OLEAN — St. Mary of the Angels’ festival always draws a crowd. But the turnout Friday as the 45th annual event began its three-day run had the Rev. Gregory Dobson especially impressed.
“The first night is beyond my expectations,” St. Mary’s pastor said. “I think the crowd tonight is bigger than it has been on some Friday nights. Last year on Friday night, as we were opening, a very severe thunderstorm came through. We did not sell out the fish fry.”
This Friday, the fish fry sold out in an hour. The pulled pork cooked for the day was gone soon after.
“This was an earlier crowd and a bigger crowd,” Dobson said. “People are amazed at the crowd, and people are saying, ‘We don’t remember St. Mary’s festival being this exciting.’”
The festival, which serves as a fundraiser for both the church and the community, continues from noon to midnight today and 8:30 a.m. to 6 p.m. Sunday.
Cathy Firkel of Olean, who chairs the festival’s cake wheel, saw about 60 cakes won Friday.
“Over the three days, we’ll probably do close to 200, and those are all donated by our great parishioners here at St. Mary’s,” she said.
“I look forward to it every year,” she added of the festival. “It’s three days. When you put in your vacation time, you put in for those three days. That’s the way it is.”
To many festival-goers, it’s a can’t-miss event.
“It’s a yearly reunion for a lot of people,” said Bill Sick of Olean. “You get to catch up with friends and family. That’s what it’s about.”
“It’s like a kickoff to summer,” said Cindy LaFever of Olean.
“It’s the biggest festival now,” Olean’s Patrish Page said. “And it’s a beautiful church.”
“I just like the music for people to dance to,” said Toni Fragle. “I try to get here every year. It’s a nice community thing to do.”
Others like Bob Hartle of Bradford, Pa., and Nat Hintz of Ellicottville were attending for the first time.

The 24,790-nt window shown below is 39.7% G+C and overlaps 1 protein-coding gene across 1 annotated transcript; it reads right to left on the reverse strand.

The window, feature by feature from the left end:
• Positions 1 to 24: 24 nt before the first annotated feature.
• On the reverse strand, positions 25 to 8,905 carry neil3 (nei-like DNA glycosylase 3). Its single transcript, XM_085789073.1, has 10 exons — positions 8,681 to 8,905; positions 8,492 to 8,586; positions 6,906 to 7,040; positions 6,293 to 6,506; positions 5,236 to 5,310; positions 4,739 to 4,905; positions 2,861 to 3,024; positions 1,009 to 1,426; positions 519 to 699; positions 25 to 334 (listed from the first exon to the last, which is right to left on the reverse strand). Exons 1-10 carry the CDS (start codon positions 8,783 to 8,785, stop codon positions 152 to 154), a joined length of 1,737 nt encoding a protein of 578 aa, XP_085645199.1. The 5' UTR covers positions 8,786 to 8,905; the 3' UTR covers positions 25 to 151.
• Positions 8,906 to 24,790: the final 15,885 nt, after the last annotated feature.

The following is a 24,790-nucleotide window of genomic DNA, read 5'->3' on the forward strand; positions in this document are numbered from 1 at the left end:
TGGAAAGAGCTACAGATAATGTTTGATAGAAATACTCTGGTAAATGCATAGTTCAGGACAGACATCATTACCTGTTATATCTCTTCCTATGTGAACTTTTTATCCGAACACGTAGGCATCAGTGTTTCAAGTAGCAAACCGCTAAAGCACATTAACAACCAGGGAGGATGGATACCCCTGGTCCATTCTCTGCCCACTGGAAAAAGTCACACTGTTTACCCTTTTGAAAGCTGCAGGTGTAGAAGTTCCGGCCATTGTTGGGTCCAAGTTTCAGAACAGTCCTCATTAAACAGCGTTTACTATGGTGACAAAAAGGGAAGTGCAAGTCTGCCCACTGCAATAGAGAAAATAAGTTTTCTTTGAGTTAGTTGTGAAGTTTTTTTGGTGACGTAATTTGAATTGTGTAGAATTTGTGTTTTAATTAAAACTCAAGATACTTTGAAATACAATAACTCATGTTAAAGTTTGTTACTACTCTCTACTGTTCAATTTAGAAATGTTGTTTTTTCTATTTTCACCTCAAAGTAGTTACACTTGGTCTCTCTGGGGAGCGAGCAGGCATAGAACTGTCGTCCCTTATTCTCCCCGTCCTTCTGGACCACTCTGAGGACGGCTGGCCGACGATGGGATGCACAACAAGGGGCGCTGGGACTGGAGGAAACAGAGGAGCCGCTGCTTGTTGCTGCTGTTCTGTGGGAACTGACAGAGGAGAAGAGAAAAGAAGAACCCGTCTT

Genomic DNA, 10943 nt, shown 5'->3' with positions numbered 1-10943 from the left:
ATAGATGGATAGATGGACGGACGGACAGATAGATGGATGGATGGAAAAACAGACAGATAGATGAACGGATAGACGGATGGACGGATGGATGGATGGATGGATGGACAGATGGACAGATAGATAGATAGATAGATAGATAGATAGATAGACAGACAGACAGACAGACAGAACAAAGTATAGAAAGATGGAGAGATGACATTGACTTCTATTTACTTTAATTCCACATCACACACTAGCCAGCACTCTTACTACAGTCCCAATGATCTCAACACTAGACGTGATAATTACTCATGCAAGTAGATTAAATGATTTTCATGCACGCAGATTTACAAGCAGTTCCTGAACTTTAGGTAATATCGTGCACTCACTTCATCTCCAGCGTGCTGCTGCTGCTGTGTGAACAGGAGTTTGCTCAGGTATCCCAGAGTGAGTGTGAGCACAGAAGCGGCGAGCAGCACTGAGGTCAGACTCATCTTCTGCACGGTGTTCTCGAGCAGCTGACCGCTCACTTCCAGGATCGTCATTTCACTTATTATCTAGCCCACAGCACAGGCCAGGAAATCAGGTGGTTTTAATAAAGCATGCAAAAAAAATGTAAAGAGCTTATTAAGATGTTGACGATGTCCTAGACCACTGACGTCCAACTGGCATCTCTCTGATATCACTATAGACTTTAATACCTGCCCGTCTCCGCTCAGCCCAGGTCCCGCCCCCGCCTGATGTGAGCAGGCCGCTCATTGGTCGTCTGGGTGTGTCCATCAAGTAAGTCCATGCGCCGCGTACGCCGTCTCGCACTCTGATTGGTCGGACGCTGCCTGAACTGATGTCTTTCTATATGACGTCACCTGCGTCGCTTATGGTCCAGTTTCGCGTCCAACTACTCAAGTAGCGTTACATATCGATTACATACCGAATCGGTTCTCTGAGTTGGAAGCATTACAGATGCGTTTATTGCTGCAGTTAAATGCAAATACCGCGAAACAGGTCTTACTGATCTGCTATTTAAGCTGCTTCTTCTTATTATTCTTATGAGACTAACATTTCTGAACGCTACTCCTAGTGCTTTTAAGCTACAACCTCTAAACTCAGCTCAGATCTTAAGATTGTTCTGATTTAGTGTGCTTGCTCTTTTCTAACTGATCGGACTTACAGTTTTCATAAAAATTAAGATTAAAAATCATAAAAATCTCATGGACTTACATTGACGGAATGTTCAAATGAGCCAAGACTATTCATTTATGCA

Hartle, a guitarist himself, came to see West of the Mark, a country band from Buffalo. He was even called onstage to perform.
“I’m friends with those guys and have played with them in the past,” he said. “They were the only reason I came … it’s a really nice setup, though. I’ll be back next year.”
Hintz recently moved to Ellicottville.
“My girlfriend and her friends work at Dresser-Rand, so they were going,” he said. “I like it. It’s a good vibe … and the beer’s cheap.”
For Dobson, tours of the church are a special festival element this year.
“Many people, especially people who don’t worship here, have not seen what we’ve done in the last year,” he said of the renovations to the church’s interior walls and ceilings. “One little girl came in and said, ‘This is a beautiful castle.’”
Making the festival possible are some 400 volunteers from the parish.
“I’m so proud of the workers,” Dobson said. “They range from kids that are in eighth and ninth grade to senior citizens, some of them quite elderly. They know that this is important for this congregation and for us to continue to do the things that make a difference in this town.”
One volunteer was Otto Tertinek, a city alderman selling raffle tickets. A $10,000 grand raffle will be drawn Sunday.
“You’ve got to give back,” he said. “The city has been really good to my family and St. Mary’s had been really good to us, too.”